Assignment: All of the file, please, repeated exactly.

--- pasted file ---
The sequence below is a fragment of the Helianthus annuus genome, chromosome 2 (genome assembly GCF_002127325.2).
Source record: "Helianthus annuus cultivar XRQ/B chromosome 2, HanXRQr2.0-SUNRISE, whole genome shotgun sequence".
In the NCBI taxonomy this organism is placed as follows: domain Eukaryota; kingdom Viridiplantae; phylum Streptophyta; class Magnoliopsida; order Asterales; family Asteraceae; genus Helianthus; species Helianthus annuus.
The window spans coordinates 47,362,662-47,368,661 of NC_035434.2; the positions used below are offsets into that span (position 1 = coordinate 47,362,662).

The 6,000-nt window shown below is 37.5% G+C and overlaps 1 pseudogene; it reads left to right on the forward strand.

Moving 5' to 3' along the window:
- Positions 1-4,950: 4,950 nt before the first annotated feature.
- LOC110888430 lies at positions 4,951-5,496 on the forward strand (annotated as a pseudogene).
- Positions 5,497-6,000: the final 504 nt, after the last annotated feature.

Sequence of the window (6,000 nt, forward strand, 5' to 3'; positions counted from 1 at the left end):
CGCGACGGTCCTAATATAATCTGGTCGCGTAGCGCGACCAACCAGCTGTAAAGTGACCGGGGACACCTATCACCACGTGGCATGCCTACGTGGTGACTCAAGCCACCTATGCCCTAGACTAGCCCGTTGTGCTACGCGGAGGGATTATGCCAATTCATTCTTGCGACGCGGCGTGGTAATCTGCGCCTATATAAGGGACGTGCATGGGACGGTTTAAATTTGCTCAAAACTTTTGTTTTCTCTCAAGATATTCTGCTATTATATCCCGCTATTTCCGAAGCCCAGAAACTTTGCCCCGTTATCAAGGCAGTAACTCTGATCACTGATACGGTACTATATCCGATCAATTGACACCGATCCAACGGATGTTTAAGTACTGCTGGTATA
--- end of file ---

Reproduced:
The sequence below is a fragment of the Helianthus annuus genome, chromosome 2 (genome assembly GCF_002127325.2).
Source record: "Helianthus annuus cultivar XRQ/B chromosome 2, HanXRQr2.0-SUNRISE, whole genome shotgun sequence".
In the NCBI taxonomy this organism is placed as follows: domain Eukaryota; kingdom Viridiplantae; phylum Streptophyta; class Magnoliopsida; order Asterales; family Asteraceae; genus Helianthus; species Helianthus annuus.
The window spans coordinates 47,362,662-47,368,661 of NC_035434.2; the positions used below are offsets into that span (position 1 = coordinate 47,362,662).

The 6,000-nt window shown below is 37.5% G+C and overlaps 1 pseudogene; it reads left to right on the forward strand.

Moving 5' to 3' along the window:
- Positions 1-4,950: 4,950 nt before the first annotated feature.
- LOC110888430 lies at positions 4,951-5,496 on the forward strand (annotated as a pseudogene).
- Positions 5,497-6,000: the final 504 nt, after the last annotated feature.

Sequence of the window (6,000 nt, forward strand, 5' to 3'; positions counted from 1 at the left end):
CGCGACGGTCCTAATATAATCTGGTCGCGTAGCGCGACCAACCAGCTGTAAAGTGACCGGGGACACCTATCACCACGTGGCATGCCTACGTGGTGACTCAAGCCACCTATGCCCTAGACTAGCCCGTTGTGCTACGCGGAGGGATTATGCCAATTCATTCTTGCGACGCGGCGTGGTAATCTGCGCCTATATAAGGGACGTGCATGGGACGGTTTAAATTTGCTCAAAACTTTTGTTTTCTCTCAAGATATTCTGCTATTATATCCCGCTATTTCCGAAGCCCAGAAACTTTGCCCCGTTATCAAGGCAGTAACTCTGATCACTGATACGGTACTATATCCGATCAATTGACACCGATCCAACGGATGTTTAAGTACTGCTGGTATA